Question:

What is the Seventh-day Adventist stand on healthy eating?

Answer: When the Adventist Church began, the early members discovered that there were areas of the Bible which gave an insight into health practices, healthy eating, and our individual responsibility to care for ourselves, body, mind and spirit. Interestingly, the conclusions they came to have now been proved to be worthwhile 150 years later.

Although the church's standard belief statements on foods and nutrition exist, it remains an individual choice for each Seventh-day Adventist.

Our position on nutrition can be summarised as follows:

  • "To eat the best food available given the circumstances." (The circumstances would include availability of food, cost, nutrition, personal preferences, and personal health status.)

The Adventist Church's position on nutrition is Bible based, and Science based. With most Seventh-day Adventists not drinking alcohol or using tobacco, over 300 research studies have been conducted to help determine what parts of diet have an effect on longevity, heart disease, cancer and other lifestyle diseases. Alcohol and tobacco have such devastating effects on these areas and using a group of people who are unlikely to be influenced by these substances has helped with clarifying some of the issues.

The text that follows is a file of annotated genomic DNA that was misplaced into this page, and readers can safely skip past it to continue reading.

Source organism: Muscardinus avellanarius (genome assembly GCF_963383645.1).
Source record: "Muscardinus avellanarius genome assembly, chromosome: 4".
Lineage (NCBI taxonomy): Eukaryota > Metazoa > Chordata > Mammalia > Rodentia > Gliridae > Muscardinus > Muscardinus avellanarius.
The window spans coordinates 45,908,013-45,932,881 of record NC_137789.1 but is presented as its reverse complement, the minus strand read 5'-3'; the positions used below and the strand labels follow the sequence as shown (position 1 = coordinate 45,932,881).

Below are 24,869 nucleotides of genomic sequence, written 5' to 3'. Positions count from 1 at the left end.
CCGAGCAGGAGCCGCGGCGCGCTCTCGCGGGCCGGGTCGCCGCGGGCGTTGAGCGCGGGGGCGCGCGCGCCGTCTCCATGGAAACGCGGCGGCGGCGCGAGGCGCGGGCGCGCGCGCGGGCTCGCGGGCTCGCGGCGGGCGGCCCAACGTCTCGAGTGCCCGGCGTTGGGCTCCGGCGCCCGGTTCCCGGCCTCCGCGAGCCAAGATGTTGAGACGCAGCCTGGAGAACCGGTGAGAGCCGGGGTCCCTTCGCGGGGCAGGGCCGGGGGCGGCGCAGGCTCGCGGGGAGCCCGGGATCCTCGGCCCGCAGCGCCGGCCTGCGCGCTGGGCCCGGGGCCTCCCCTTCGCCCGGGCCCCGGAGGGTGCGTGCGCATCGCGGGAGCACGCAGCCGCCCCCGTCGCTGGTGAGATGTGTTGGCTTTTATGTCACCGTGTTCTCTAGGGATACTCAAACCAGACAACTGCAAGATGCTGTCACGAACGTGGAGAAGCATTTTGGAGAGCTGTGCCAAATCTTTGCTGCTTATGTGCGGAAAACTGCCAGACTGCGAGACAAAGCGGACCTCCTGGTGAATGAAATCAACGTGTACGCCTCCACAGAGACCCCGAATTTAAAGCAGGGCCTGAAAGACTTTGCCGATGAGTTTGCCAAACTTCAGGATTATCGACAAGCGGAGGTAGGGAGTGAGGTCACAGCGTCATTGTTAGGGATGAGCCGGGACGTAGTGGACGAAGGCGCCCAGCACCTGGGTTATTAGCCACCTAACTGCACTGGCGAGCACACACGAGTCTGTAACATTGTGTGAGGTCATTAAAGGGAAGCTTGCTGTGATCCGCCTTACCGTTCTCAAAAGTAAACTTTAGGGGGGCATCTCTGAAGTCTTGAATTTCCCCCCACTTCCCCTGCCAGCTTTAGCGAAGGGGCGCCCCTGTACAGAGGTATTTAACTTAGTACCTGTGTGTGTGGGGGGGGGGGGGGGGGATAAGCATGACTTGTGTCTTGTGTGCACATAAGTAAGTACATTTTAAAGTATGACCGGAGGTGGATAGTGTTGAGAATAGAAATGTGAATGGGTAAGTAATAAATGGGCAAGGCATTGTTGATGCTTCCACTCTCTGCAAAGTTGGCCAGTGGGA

The largest study, and funded by the US government, has been proceeding now for close to 30 years. Called the Adventist Health Study, it has shown that Adventists who eat red meat twice a week have twice the heart disease of those who only have it once a week. Those who ate red meat four times a week or more had quadruple the incidence of heart disease. The research from this study has verified that the Adventist ‘stand on health issues’ are useful to the general population.

Regarding individual food groups:

  • Adventists would usually have vegetables and fruit and cereals (in the form of breads, pastas, breakfast cereals etc) every day.
  • They would have milk and other dairy products and eggs at a moderate level, recognising the effects on cholesterol levels etc.
  • Most would not have red meat except on special occasions.
  • Few would eat chicken.
  • More would eat fish, but still less than 50%.
  • Some Adventists choose to follow a diet based entirely on plant foods. As with other people following a vegan diet it is important for the dietary intake to be balanced and to consume foods or supplements daily containing vitamin B12. Many do this by using a B12 fortified soy drink such as So Good.

Although the church beliefs respect a vegetarian type diet, it is not compulsory. When choosing animal products to eat, most Adventists would hold a similar position in relation to certain animals noted in the Bible as being in the "unclean" group as do the followers of Judaism (read Leviticus 11). Thus the pig, the lobster, the cat would not be eaten. Once again it is not compulsory, but a personal belief in the teachings of the Bible.